French recipes are, understandably, often steeped in history.  The nation is as proud of its culinary traditions as it is of its epistolary and philosophical ones.  It’s why the incursion of soft drinks and hamburgers are as noxious as the incursion of English words like “le leader,” “le power” and “le hot-dog.”  It’s why Jose Bove can become a national icon for burning down a McDonalds, and why Maria Antoinette’s remarks about brioche could topple a monarch.  The evolution of French culture and identity can be easily traced along the x-axis of language, and y-axis of cooking.

The center of this graph, the 0,0 point, might well be Marcel Proust’s A la Recherche du Temps Perdu, or The Remembrance of Things Past.  In one section of his seven-volume, three-thousand page work, Proust described his favorite childhood confection:

She [Proust’s mother] sent for one of those squat plump little cakes called “petites madeleines,” which look as though they had been molded in the fluted valve of a scallop shell . . . I raised to my lips a spoonful of the tea in which I had soaked a morsel of the cake. No sooner had the warm liquid mixed with the crumbs touched my palate than a shudder ran through me and I stopped, intent upon the extraordinary thing that was happening to me. An exquisite pleasure invaded my senses. . . .

And suddenly the memory revealed itself. The taste was that of the little piece of madeleine which on Sunday mornings at Combray . . . when I went to say good morning to her in her bedroom, my aunt Leonie used to give me, dipping it first in her own cup of tea or tisane . . . and the whole of Combray and its surroundings, taking shape and solidity, sprang into being, town and garden alike, from my cup of tea.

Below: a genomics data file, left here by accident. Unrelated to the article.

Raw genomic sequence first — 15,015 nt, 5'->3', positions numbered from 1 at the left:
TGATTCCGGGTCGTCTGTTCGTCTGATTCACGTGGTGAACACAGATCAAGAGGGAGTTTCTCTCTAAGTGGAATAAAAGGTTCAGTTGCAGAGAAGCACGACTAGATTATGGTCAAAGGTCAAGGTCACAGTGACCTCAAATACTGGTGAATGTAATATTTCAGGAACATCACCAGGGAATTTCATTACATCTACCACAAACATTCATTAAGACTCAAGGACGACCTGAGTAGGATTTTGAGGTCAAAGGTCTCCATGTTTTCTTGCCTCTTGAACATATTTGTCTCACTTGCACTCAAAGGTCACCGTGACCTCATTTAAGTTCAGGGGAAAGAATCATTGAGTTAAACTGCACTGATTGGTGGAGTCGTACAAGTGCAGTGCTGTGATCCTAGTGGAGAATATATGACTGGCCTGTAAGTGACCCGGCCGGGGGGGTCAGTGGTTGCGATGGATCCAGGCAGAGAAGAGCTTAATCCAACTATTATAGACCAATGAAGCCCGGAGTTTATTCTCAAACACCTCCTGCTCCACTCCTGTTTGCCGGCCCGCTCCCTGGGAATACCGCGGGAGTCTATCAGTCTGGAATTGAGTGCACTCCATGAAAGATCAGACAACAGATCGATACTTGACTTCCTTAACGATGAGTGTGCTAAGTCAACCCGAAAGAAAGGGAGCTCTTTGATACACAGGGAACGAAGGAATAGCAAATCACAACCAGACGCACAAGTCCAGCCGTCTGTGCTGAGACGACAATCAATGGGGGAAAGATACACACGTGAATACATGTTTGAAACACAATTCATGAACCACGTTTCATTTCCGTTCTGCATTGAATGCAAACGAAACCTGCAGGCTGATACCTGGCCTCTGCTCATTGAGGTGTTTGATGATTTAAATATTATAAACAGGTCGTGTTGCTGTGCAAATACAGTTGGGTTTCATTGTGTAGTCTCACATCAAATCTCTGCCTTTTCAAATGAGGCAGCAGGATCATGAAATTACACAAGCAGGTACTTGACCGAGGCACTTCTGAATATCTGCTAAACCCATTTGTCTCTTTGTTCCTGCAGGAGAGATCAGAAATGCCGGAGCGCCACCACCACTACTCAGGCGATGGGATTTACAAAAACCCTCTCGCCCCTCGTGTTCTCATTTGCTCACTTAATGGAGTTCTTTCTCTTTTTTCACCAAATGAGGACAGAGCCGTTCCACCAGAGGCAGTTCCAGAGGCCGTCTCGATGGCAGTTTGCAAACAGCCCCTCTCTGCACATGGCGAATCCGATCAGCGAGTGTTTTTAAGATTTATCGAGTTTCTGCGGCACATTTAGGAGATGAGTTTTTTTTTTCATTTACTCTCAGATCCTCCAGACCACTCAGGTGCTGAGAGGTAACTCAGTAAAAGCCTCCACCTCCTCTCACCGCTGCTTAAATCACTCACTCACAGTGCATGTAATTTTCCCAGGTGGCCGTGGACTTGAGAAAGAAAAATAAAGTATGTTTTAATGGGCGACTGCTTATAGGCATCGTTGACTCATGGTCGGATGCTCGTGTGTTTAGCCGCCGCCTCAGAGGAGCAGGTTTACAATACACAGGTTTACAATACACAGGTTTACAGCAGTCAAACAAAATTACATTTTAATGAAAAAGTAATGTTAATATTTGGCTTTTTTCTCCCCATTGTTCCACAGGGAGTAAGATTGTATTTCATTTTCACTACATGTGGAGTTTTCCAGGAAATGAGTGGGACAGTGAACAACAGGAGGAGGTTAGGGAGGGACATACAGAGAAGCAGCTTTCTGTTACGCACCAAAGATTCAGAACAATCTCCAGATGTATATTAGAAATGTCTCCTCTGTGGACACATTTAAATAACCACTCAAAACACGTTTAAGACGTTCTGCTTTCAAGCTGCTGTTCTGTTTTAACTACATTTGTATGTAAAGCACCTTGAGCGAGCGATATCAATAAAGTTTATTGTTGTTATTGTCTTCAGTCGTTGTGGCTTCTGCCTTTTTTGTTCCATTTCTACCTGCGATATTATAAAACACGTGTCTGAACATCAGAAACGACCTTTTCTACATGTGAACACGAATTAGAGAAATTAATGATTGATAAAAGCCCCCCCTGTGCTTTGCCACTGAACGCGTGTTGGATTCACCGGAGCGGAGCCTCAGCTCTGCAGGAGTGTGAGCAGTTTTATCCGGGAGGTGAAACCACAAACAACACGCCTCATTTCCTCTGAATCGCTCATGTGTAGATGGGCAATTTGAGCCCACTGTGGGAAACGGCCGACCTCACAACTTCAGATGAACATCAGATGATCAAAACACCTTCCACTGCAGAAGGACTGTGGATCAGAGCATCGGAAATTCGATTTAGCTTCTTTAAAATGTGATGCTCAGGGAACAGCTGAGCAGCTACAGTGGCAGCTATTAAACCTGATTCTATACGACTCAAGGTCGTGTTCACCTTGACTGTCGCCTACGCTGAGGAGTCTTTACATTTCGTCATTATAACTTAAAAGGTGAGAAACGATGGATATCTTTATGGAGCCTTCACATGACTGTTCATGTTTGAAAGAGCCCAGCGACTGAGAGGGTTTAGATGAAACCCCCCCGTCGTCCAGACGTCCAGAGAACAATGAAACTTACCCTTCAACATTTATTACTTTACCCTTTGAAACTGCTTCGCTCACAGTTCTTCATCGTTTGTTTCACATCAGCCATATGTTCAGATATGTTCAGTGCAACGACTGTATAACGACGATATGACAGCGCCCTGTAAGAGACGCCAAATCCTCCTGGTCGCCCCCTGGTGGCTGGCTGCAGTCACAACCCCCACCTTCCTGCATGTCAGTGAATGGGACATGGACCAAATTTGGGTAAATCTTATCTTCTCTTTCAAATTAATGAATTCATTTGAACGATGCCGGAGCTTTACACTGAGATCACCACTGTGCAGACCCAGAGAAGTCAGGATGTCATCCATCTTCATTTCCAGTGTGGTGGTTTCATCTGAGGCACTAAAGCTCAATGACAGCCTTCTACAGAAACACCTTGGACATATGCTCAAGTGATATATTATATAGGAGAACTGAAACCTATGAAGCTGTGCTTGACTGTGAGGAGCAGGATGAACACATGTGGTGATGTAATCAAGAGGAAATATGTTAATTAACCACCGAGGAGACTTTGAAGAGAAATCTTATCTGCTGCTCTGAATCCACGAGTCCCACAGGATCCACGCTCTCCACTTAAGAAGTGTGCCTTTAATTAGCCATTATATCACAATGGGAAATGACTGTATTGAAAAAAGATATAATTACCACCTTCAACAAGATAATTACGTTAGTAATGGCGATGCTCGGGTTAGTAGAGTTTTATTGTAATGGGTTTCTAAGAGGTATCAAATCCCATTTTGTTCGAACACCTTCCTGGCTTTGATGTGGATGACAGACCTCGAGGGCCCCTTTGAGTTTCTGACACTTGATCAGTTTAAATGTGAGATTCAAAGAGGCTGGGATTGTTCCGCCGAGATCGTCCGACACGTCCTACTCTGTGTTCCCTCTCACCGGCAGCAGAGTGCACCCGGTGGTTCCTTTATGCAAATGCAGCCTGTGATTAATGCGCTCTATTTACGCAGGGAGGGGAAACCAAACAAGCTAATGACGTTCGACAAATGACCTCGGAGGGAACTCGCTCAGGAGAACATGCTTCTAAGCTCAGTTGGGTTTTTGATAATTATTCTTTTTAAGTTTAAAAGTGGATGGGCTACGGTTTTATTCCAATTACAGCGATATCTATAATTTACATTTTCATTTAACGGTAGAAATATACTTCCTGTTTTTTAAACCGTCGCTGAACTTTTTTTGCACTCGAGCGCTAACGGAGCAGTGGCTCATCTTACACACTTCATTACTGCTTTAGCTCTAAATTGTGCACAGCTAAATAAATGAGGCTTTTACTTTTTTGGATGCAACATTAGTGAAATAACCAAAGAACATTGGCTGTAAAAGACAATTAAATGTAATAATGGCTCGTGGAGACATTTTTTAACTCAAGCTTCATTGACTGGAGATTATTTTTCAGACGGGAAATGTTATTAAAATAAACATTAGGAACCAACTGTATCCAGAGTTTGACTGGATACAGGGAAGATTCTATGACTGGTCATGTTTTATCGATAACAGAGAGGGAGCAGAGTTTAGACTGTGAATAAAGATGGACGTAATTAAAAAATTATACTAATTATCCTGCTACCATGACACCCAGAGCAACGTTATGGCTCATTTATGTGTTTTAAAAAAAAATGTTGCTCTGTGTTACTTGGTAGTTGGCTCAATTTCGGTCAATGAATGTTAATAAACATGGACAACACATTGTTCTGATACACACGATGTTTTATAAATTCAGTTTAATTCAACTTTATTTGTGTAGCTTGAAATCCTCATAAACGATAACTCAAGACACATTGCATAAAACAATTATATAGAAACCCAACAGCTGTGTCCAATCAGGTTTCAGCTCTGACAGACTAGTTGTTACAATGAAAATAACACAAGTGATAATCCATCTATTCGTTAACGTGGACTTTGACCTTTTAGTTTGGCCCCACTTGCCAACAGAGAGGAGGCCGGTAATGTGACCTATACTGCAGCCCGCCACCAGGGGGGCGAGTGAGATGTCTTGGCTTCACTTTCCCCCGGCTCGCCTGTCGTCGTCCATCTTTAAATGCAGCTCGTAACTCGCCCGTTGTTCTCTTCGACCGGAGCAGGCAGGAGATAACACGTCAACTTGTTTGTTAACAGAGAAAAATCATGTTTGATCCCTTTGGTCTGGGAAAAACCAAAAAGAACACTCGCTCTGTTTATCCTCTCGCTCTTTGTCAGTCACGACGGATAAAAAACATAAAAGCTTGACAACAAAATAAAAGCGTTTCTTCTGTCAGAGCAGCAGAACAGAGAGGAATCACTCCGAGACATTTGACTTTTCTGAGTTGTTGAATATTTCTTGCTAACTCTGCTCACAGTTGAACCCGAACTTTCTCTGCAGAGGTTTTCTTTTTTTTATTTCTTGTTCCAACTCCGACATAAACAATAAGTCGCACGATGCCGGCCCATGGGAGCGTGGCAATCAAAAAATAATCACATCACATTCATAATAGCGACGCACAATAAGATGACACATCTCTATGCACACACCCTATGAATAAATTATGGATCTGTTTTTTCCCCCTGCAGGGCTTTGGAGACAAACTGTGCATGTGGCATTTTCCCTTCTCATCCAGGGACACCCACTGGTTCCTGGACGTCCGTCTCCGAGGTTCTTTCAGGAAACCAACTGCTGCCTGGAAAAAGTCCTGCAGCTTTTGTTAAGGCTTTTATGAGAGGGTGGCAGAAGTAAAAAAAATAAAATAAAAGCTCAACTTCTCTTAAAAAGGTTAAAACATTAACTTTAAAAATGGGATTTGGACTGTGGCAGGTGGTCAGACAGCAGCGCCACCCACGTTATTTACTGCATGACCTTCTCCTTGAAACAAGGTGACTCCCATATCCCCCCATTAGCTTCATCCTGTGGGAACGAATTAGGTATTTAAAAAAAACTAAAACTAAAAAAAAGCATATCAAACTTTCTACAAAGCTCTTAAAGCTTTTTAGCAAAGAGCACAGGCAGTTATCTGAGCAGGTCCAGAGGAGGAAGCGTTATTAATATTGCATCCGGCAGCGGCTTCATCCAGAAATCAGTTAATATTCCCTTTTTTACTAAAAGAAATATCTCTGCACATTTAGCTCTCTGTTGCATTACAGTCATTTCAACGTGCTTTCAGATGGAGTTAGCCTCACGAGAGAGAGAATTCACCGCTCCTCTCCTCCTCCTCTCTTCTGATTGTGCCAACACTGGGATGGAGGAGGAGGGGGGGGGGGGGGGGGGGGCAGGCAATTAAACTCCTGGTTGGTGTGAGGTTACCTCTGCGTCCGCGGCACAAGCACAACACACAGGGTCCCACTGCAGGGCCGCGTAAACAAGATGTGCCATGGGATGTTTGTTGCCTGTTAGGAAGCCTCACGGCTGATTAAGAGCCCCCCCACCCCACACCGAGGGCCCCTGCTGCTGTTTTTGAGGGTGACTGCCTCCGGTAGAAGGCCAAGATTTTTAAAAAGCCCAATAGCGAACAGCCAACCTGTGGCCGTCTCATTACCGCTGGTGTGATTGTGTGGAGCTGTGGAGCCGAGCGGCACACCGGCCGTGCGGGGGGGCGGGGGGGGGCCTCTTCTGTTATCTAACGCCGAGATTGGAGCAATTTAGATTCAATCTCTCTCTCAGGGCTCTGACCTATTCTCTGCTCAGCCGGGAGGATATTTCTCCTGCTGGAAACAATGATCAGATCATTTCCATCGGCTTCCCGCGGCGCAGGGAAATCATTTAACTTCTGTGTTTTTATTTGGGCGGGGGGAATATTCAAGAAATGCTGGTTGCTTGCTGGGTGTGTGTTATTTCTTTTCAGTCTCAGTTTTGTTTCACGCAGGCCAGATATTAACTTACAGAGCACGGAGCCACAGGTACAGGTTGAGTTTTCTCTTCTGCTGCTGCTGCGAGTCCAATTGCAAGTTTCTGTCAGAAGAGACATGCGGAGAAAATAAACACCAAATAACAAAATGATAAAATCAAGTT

This was my take on Proust’s beloved madeleines.


Recipe adapted from Ina Garten’s Barefoot in Paris.

PREP TIME: 15 minutes
COOK TIME: 15 minutes
YIELD: 20 Madeleines

1 tablespoon melted butter, for greasing
3 extra-large eggs, at room temperature
2/3 cup vanilla-sugar (or plain sugar)
1 teaspoon vanilla extract
1 cup flour
2 tablespoons corn starch
1/2 teaspoon baking powder
1/4 teaspoon Kosher salt
1/2 cup butter, melted and cooled
Lemon zest of one large lemon
2 tablespoons shredded coconut (optional)
Confectioners’ sugar


1.  Preheat the oven to 375 degrees. Thoroughly butter the madeleine pan.

2.  With an electric mixer, beat the eggs, sugar, and vanilla on medium speed for about 3 minutes, or until light yellow and fluffy.  In a separate bowl, sift together the flour, cornstarch, baking powder, and salt.  Working in batches, stir the dry ingredients into the wet ingredients with a rubber spatula. Stir in the melted butter.  Then stir in the lemon zest.

3.  Using a soup spoon, drop the batter into the pans*, filling each shell almost full. Bake the madeleines for 12 to 14 minutes, or until the edges of the madeleines are golden brown.  Immediately tap the madeleines out onto a baking pan lined with parchment paper and allow them to cool. Dust with confectioners’ sugar and serve warm!

*Traditionalists might prefer the metal madeleine pan, but I like my silicon mold because it makes emptying the madeleines so easy!


6 responses to “Madeleines

  1. dude. these look so playful and perfect! 🙂

  2. Hi Charles,

    I am so happy to have stumbled upon your blog. I am beginning law school in august and have been roaming the food blog world in search of excellent recipes that I can cook once during the week, and bring with me for lunches on campus for the remaining days. Thanks for blogging!

  3. Thanks for the kind words Alex! Bringing a home-cooked meal to work / school is such a treat. Best of luck in law school!

  4. Reading Proust’s passage gave me the shivers. Your madeleines look perfect.

  5. These madeleines were a sweet spot in the otherwise (very) unpleasant process of studying for Corporations!

    Although I generally prefer chewy cookies to cakey ones, you’ve converted me with these!

  6. Since you were spending so much time in Starbucks, I figured you’d need a good dunking treat!

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